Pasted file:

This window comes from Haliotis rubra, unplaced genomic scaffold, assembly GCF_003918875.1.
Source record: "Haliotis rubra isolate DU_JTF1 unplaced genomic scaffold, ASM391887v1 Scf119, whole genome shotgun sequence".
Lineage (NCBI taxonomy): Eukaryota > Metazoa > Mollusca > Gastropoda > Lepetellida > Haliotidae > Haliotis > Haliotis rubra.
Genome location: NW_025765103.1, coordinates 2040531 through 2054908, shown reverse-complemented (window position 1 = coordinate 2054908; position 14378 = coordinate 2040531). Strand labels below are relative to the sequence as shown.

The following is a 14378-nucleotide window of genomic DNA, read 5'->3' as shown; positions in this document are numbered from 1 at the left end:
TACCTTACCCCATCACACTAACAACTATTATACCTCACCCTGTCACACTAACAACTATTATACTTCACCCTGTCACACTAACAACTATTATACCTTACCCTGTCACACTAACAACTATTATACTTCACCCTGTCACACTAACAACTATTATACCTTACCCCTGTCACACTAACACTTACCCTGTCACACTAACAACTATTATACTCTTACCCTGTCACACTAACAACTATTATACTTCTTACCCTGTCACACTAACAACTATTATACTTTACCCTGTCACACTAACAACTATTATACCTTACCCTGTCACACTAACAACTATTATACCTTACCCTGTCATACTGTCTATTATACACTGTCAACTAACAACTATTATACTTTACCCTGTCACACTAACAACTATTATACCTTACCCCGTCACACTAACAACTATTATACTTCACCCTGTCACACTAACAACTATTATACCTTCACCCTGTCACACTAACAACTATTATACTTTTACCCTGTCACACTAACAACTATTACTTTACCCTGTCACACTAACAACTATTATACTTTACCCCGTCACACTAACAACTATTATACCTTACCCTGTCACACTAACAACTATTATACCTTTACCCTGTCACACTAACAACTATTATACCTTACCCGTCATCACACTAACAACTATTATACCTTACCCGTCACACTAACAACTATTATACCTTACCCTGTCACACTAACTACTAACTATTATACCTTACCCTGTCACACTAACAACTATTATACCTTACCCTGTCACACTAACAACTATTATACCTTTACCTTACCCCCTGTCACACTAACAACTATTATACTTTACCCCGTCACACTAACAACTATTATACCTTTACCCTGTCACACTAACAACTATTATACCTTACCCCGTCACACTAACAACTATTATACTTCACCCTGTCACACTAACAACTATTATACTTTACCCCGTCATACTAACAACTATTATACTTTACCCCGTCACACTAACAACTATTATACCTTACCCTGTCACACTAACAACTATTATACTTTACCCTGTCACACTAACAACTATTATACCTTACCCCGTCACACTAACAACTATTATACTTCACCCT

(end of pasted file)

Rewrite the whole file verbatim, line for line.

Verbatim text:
This window comes from Haliotis rubra, unplaced genomic scaffold, assembly GCF_003918875.1.
Source record: "Haliotis rubra isolate DU_JTF1 unplaced genomic scaffold, ASM391887v1 Scf119, whole genome shotgun sequence".
Lineage (NCBI taxonomy): Eukaryota > Metazoa > Mollusca > Gastropoda > Lepetellida > Haliotidae > Haliotis > Haliotis rubra.
Genome location: NW_025765103.1, coordinates 2040531 through 2054908, shown reverse-complemented (window position 1 = coordinate 2054908; position 14378 = coordinate 2040531). Strand labels below are relative to the sequence as shown.

The following is a 14378-nucleotide window of genomic DNA, read 5'->3' as shown; positions in this document are numbered from 1 at the left end:
TACCTTACCCCATCACACTAACAACTATTATACCTCACCCTGTCACACTAACAACTATTATACTTCACCCTGTCACACTAACAACTATTATACCTTACCCTGTCACACTAACAACTATTATACTTCACCCTGTCACACTAACAACTATTATACCTTACCCCTGTCACACTAACACTTACCCTGTCACACTAACAACTATTATACTCTTACCCTGTCACACTAACAACTATTATACTTCTTACCCTGTCACACTAACAACTATTATACTTTACCCTGTCACACTAACAACTATTATACCTTACCCTGTCACACTAACAACTATTATACCTTACCCTGTCATACTGTCTATTATACACTGTCAACTAACAACTATTATACTTTACCCTGTCACACTAACAACTATTATACCTTACCCCGTCACACTAACAACTATTATACTTCACCCTGTCACACTAACAACTATTATACCTTCACCCTGTCACACTAACAACTATTATACTTTTACCCTGTCACACTAACAACTATTACTTTACCCTGTCACACTAACAACTATTATACTTTACCCCGTCACACTAACAACTATTATACCTTACCCTGTCACACTAACAACTATTATACCTTTACCCTGTCACACTAACAACTATTATACCTTACCCGTCATCACACTAACAACTATTATACCTTACCCGTCACACTAACAACTATTATACCTTACCCTGTCACACTAACTACTAACTATTATACCTTACCCTGTCACACTAACAACTATTATACCTTACCCTGTCACACTAACAACTATTATACCTTTACCTTACCCCCTGTCACACTAACAACTATTATACTTTACCCCGTCACACTAACAACTATTATACCTTTACCCTGTCACACTAACAACTATTATACCTTACCCCGTCACACTAACAACTATTATACTTCACCCTGTCACACTAACAACTATTATACTTTACCCCGTCATACTAACAACTATTATACTTTACCCCGTCACACTAACAACTATTATACCTTACCCTGTCACACTAACAACTATTATACTTTACCCTGTCACACTAACAACTATTATACCTTACCCCGTCACACTAACAACTATTATACTTCACCCT